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13 - ‘Know Thyself’: What Kind of an Injunction?

Published online by Cambridge University Press:  18 April 2024

Michael McGhee
Affiliation:
University of Liverpool
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Summary

To be told, ‘know thyself’ is to be told that I don’t know myself yet: it carries the assumption that I am in some sense distracted from what or who I actually am, that I am in error or at least ignorance about myself. It thus further suggests that my habitual stresses, confusions and frustrations are substantially the result of failure or inability to see what is most profoundly true of me: the complex character of my injuries or traumas, the distinctive potential given me by my history and temperament. I conceal my true feelings from my knowing self; I am content to accept the ways in which other people define me, and so fail to ‘take my own authority’ and decide for myself who or what I shall be.

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Chapter
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Spiritual Life , pp. 344 - 371
Publisher: Cambridge University Press
Print publication year: 2024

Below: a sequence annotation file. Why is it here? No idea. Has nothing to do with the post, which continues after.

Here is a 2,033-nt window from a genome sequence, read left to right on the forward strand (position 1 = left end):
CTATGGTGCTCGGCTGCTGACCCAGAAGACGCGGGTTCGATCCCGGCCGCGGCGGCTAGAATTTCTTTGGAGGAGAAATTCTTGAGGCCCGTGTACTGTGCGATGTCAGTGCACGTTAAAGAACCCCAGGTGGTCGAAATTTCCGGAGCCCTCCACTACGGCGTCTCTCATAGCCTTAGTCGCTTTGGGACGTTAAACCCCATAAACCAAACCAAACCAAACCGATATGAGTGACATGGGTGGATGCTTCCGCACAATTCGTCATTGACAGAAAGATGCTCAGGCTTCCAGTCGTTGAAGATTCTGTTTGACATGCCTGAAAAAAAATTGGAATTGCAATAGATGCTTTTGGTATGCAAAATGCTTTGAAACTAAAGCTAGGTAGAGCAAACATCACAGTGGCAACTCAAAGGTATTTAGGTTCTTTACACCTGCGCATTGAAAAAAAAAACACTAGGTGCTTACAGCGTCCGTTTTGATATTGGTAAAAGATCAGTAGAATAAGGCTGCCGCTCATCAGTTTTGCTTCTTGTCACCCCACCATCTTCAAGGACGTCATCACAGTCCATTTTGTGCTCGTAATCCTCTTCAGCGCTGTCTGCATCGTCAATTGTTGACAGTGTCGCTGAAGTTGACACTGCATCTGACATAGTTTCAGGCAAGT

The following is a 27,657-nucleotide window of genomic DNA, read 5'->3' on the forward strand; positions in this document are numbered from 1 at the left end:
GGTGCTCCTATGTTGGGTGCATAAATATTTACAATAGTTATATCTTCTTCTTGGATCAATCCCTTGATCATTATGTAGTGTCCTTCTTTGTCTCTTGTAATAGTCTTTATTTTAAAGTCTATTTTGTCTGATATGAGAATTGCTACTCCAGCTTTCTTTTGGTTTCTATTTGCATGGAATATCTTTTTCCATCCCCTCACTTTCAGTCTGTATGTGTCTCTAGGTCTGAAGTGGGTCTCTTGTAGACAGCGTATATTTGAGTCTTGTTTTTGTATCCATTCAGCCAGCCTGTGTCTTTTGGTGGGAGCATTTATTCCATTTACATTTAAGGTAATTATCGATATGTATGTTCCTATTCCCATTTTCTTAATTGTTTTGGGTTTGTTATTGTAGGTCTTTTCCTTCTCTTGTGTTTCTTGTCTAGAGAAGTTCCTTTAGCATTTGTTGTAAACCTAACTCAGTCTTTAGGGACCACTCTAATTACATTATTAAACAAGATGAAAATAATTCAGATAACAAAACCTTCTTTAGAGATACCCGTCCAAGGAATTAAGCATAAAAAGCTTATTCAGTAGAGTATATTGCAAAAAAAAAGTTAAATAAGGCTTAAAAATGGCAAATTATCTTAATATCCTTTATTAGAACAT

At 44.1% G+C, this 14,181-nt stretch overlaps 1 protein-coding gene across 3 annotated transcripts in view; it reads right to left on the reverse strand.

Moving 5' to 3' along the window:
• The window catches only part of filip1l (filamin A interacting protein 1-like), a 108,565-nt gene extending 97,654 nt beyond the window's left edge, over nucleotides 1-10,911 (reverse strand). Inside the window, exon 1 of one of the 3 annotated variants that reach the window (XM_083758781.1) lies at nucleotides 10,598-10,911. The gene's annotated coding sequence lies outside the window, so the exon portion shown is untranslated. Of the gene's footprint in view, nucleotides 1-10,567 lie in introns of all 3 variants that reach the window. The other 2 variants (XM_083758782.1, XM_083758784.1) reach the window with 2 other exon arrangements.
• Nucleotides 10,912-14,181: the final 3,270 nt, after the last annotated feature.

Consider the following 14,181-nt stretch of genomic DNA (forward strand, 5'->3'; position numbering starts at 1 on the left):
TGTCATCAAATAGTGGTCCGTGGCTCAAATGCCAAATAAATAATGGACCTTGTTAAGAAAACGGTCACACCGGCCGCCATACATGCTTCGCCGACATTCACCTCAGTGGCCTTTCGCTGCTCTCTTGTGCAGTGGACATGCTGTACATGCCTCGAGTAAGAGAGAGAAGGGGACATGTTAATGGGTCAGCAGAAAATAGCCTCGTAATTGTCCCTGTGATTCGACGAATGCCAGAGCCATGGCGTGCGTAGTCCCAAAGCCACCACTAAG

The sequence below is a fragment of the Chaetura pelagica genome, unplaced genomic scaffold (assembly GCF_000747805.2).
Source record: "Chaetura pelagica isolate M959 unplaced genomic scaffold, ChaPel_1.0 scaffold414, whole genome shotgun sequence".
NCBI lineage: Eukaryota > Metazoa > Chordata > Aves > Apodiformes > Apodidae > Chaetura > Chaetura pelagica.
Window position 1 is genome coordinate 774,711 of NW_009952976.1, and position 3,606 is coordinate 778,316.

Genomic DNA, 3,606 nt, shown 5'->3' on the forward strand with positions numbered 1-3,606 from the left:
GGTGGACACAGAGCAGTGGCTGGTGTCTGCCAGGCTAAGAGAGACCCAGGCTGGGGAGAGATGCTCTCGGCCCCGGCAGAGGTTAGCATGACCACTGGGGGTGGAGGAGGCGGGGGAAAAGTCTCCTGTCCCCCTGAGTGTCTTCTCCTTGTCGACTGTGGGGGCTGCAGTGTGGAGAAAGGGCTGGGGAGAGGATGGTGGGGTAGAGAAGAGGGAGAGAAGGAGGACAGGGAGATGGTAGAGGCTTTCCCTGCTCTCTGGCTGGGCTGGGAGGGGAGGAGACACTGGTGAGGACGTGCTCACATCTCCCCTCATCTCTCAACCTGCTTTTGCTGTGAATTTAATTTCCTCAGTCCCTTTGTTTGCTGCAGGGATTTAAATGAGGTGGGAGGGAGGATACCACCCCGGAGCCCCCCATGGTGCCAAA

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References

Ferry, L. and Renaut, A. 1990. French Philosophy of the ‘60’s. An essay on Antihumanism (Amherst).Google Scholar
Girard, R. 1987. Things Hidden Since the Foundation of the World (London).Google Scholar
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Laing, R. D. 1960. The Divided Self (London).Google Scholar
Robinson, J. (ed.) 1977. The Nag Hammadi Library (Leiden).Google Scholar
Vesey, G. 1991. ‘Self-Aquaintance and the Meaning of “I”’, Inner and Outer. Essays on a Philosophical Myth (London: Macmillan).Google Scholar
Williams, R. 1982. Resurrection: Interpreting the Easter Gospel (London).Google Scholar
Williams, R. 1992. ‘The Paradoxes of Self-Knowledge in De Trinitate X’, Collectanea Augustiniana (forthcoming).Google Scholar

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